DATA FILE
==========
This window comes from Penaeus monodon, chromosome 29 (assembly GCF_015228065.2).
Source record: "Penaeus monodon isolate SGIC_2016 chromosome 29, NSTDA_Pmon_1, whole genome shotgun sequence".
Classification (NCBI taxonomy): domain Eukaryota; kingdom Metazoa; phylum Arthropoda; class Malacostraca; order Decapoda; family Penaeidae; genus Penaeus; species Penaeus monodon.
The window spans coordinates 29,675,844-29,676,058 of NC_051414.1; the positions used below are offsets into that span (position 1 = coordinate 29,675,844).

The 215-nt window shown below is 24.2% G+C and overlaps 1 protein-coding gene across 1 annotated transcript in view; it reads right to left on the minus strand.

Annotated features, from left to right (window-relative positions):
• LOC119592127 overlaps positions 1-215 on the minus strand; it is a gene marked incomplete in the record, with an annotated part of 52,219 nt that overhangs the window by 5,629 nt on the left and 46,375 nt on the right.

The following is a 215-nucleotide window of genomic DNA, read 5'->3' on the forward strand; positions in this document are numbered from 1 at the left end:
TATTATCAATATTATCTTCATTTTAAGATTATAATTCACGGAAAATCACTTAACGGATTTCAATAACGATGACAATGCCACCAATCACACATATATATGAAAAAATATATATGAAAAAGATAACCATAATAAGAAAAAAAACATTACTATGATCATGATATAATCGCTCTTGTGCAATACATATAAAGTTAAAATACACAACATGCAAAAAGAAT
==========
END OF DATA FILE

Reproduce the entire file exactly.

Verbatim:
This window comes from Penaeus monodon, chromosome 29 (assembly GCF_015228065.2).
Source record: "Penaeus monodon isolate SGIC_2016 chromosome 29, NSTDA_Pmon_1, whole genome shotgun sequence".
Classification (NCBI taxonomy): domain Eukaryota; kingdom Metazoa; phylum Arthropoda; class Malacostraca; order Decapoda; family Penaeidae; genus Penaeus; species Penaeus monodon.
The window spans coordinates 29,675,844-29,676,058 of NC_051414.1; the positions used below are offsets into that span (position 1 = coordinate 29,675,844).

The 215-nt window shown below is 24.2% G+C and overlaps 1 protein-coding gene across 1 annotated transcript in view; it reads right to left on the minus strand.

Annotated features, from left to right (window-relative positions):
• LOC119592127 overlaps positions 1-215 on the minus strand; it is a gene marked incomplete in the record, with an annotated part of 52,219 nt that overhangs the window by 5,629 nt on the left and 46,375 nt on the right.

The following is a 215-nucleotide window of genomic DNA, read 5'->3' on the forward strand; positions in this document are numbered from 1 at the left end:
TATTATCAATATTATCTTCATTTTAAGATTATAATTCACGGAAAATCACTTAACGGATTTCAATAACGATGACAATGCCACCAATCACACATATATATGAAAAAATATATATGAAAAAGATAACCATAATAAGAAAAAAAACATTACTATGATCATGATATAATCGCTCTTGTGCAATACATATAAAGTTAAAATACACAACATGCAAAAAGAAT